Empowering people through education and engagement

Reflections: Beyond Banning Muslims

Azher Quader

September 11, 2018


Today was the 17th anniversary of 911, a watershed moment in our nation’s history.  When the twin towers in lower Manhattan fell that day and thousands perished, the world came to witness in silent horror, the awful power of hate.

Over the years Americans have been fed a narrative of whence came this murderous hate.   We have been told, they hate us because of our way of life, our freedoms, our love of democracy, our support of some governments around the globe they don’t support. We have been comforted by our leaders who had reassuringly reminded us that we will seek these hate mongers one by one and not rest till we destroy them. Yet 17 years later, after killing all their known leaders, our war on terror continues, the enemy remains elusive and dispersed, our victory is uncertain, our peace and security worrisome and fragile.

First it was Afghanistan. Then it was Iraq. Now we watch while Syria burns.

This has been our longest war in our nation’s history. Over four thousand lives lost on distant lands, billions being paid to fund it, and still no end in sight.

Over a quarter million killed in Syria alone. Similar counts in Iraq. Over 11 million displaced and homeless. Europe is overwhelmed by the enormity of the refugee crisis. Innocent people caught in the cross fire of sectarian hostilities and proxy wars, are every day risking their lives on overloaded boats, desperately attempting to escape to some peaceful shores.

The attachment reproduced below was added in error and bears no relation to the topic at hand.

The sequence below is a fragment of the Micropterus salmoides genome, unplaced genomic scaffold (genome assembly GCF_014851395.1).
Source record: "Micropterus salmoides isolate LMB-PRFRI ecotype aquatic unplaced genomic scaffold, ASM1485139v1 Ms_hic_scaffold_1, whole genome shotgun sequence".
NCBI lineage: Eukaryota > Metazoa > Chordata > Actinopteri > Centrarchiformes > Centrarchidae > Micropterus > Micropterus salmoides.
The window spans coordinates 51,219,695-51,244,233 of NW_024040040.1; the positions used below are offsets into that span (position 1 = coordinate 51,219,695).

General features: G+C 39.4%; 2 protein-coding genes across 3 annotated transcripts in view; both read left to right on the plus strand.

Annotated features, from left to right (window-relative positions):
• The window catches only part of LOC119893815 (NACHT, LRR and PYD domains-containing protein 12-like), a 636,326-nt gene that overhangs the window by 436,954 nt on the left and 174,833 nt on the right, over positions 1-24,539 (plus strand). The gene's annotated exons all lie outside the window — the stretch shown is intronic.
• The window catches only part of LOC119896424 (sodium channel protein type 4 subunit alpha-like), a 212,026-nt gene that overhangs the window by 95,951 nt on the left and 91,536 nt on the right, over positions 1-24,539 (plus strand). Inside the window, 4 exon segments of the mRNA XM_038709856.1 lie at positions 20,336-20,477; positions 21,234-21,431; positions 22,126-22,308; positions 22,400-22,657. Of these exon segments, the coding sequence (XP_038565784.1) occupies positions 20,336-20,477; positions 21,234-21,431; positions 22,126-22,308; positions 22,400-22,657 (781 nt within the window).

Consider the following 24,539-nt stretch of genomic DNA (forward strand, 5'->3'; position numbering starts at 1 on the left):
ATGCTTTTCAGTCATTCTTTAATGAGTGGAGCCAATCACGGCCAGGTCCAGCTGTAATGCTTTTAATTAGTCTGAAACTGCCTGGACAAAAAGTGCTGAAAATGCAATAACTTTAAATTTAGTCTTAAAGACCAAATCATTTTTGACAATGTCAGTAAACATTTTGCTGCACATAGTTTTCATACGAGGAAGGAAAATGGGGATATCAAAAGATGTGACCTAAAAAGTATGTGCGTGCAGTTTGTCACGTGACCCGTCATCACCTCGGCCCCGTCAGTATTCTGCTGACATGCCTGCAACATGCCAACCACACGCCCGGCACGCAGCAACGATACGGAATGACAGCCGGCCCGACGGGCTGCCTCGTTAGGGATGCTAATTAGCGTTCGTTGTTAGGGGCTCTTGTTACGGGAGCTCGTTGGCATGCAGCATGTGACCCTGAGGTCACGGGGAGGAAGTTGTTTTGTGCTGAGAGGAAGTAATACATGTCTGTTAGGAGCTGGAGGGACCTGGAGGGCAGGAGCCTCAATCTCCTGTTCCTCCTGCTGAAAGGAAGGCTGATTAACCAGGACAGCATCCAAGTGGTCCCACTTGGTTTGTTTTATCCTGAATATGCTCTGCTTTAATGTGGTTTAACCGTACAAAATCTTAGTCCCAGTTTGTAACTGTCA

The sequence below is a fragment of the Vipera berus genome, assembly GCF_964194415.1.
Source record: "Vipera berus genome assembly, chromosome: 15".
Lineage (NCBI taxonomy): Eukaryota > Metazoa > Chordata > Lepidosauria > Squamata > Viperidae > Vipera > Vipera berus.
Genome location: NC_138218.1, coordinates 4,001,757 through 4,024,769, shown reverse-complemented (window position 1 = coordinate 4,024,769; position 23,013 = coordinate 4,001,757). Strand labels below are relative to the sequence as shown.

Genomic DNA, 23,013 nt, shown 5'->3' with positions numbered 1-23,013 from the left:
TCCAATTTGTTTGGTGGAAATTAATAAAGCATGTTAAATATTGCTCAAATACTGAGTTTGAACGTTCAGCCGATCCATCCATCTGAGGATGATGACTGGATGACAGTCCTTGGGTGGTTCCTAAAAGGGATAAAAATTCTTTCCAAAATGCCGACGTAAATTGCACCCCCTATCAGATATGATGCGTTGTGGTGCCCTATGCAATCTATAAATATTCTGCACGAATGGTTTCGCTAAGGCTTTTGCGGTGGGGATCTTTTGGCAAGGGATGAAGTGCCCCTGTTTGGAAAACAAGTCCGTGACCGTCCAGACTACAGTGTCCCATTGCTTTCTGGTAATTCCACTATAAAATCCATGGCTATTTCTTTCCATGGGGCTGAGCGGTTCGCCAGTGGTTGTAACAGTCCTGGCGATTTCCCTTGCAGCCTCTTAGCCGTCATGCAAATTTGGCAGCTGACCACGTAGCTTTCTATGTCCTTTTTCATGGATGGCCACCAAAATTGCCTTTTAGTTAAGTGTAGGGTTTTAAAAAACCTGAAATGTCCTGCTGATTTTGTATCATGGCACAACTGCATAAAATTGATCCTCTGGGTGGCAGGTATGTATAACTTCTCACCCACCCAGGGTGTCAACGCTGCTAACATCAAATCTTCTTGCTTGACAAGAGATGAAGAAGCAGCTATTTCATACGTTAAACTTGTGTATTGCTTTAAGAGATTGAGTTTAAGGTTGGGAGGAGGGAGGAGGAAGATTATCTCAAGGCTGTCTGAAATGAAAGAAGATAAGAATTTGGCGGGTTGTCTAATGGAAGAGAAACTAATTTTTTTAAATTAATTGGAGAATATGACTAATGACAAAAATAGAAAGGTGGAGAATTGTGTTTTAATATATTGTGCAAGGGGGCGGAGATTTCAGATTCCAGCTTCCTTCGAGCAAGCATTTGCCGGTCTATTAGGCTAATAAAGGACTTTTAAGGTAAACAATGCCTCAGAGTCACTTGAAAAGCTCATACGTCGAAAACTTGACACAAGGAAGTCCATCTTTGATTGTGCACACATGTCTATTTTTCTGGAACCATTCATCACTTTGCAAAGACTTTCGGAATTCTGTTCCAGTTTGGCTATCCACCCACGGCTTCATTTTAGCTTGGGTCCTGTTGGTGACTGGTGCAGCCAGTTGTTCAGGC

We no longer hear their stories now. The world we live in has more interesting stories to claim our fleeting attention.   Donald Trump, Russian collusion, Robert Mueller, Michael Cohen, Bob Woodward, Rocket Man and ‘Stormy’ Daniels.

Along the way we have picked up  a few new slogans too: Make America Great Again, Ban the Muslims, Ban the Refugees, Build a Wall, Repeal Obamacare,  impose tariffs, rescind treaties, disband regulations, cage the children, deport the paperless.

Our country is polarized today as never before. Each tweet from the White House gives birth to a new level of dissent, more rallies in the streets, more movements to fight back, more out cries, more anger.

We have bombed our enemies, we have bombed our allies. We have banned the Muslims and we have banned the refugees. So where do we go next?

Is 17 years not long enough to be in a better place for peace and security, at home and abroad? Is it time to pause and ponder? Is it time to wonder what made those that were once our trusted friends in the mountains of a far off land, become our deadly enemies? Where did we lose our way? Or did we?